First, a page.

Unfortunately, you are exactly the developer this hurts the most. What would help you would be to make it easier for potential buyers to find your app based on its quality and function regardless of what it's priced at or how many downloads you have so far. This just makes it harder for you to compete against the big developers.




This isn't really a response, it's just a restatement of the obvious.

I know . . . didn't know what else to write. \
post #29 of 34
The funny thing about this WSJ move... there are probably many more well-informed, intelligent (not to mention "insider") bloggers who, if aggregated correctly, would rival any level of reporting by the WSJ. This is the way forward for news organizations. People who know and love what they research and report on, and who can get an audience large enough to make ad revenue or sponsorships (including readers) pay off.

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post #30 of 34
Quote:
Originally Posted by Xian Zhu Xuande View Post

Wah. Better that they offer direct support to some top sellers than none at all. If you seem to think they should be doing this for all developers simply because it's not fair, you need a reality check. They would need to employ and train a very large number of skilled employees to do such a thing and that comes with a high cost.

Oh I'm not ignorant enough to think they could do this for all developers. I think its a great idea conceptually. My point was just where do they draw the line on who gets it and who doesn't.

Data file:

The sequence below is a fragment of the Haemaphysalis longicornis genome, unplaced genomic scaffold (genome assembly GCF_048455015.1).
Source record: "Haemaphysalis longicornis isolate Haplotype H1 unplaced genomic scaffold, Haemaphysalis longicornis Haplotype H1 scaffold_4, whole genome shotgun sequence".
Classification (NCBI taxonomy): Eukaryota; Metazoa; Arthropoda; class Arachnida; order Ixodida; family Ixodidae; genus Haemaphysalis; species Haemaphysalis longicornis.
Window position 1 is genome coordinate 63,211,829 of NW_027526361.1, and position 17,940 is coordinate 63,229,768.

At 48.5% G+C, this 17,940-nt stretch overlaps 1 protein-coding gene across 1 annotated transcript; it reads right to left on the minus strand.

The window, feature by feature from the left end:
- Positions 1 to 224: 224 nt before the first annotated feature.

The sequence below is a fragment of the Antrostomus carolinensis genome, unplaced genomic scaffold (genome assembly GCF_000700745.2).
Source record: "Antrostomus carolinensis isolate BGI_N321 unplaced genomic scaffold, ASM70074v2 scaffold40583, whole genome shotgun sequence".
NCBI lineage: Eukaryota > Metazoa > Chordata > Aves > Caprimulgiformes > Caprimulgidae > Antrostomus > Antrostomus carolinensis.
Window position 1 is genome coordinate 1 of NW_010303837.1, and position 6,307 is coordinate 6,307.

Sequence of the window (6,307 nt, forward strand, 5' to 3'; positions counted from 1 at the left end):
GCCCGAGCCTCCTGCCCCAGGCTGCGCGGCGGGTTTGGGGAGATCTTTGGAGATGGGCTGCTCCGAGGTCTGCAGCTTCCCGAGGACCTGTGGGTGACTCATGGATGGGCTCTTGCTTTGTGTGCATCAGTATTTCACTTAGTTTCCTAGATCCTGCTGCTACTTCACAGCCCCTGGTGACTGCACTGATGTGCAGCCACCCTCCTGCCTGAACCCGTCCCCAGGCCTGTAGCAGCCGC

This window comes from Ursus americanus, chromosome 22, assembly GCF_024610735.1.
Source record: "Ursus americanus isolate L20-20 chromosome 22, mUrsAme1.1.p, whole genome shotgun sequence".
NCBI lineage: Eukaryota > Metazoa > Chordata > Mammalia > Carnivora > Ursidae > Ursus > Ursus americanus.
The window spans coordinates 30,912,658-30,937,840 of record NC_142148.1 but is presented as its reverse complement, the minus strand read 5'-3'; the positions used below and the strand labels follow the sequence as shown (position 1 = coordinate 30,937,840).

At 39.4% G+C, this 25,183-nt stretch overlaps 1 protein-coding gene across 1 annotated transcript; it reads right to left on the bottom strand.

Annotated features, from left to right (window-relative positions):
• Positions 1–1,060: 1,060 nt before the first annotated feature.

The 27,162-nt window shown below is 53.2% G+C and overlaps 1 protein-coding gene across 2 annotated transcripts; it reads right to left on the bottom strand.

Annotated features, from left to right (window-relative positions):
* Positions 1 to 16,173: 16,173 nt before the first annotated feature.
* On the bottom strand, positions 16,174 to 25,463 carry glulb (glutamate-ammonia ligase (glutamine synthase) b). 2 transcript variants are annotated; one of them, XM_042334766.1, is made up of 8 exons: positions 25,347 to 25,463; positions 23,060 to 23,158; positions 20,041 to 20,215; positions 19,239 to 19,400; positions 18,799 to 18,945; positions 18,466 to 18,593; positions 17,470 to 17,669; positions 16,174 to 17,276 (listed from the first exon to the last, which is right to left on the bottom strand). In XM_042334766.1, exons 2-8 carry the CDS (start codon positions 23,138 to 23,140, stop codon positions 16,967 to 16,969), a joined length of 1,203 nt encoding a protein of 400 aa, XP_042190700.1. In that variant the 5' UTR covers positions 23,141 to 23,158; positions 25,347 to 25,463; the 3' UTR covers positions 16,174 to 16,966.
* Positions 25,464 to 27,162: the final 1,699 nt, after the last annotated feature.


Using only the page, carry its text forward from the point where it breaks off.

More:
post #31 of 34
Quote:
Originally Posted by anonymouse View Post

Unfortunately, you are exactly the developer this hurts the most. What would help you would be to make it easier for potential buyers to find your app based on its quality and function regardless of what it's priced at or how many downloads you have so far. This just makes it harder for you to compete against the big developers.

No, he's right. Given the number of apps no small developer will generate the same exposure as a large developer in any way you rack and stack apps. Even using number of ratings and reviews because if you aren't grossing much you also won't have many total ratings or reviews either. Plus these can be gamed to some degree.

Top grossing is harder to game, although I recall there are some folks in China willing to try using fake iTunes credit for you.

Where top grossing does help is exactly where he pointed out: moving the average price point upwards. Your price ceiling as a small developer is what the big dogs are charging. If they averaging $0.99 you can't charge more even if your app is much better without taking a revenue hit because even fewer folks will risk your app vs the big guys regardless of reviews and ratings.

However, if they are charging $4.99 to get their total revenue high enough to get top billing, that lets you charge $3.99 which works out a lot better all around.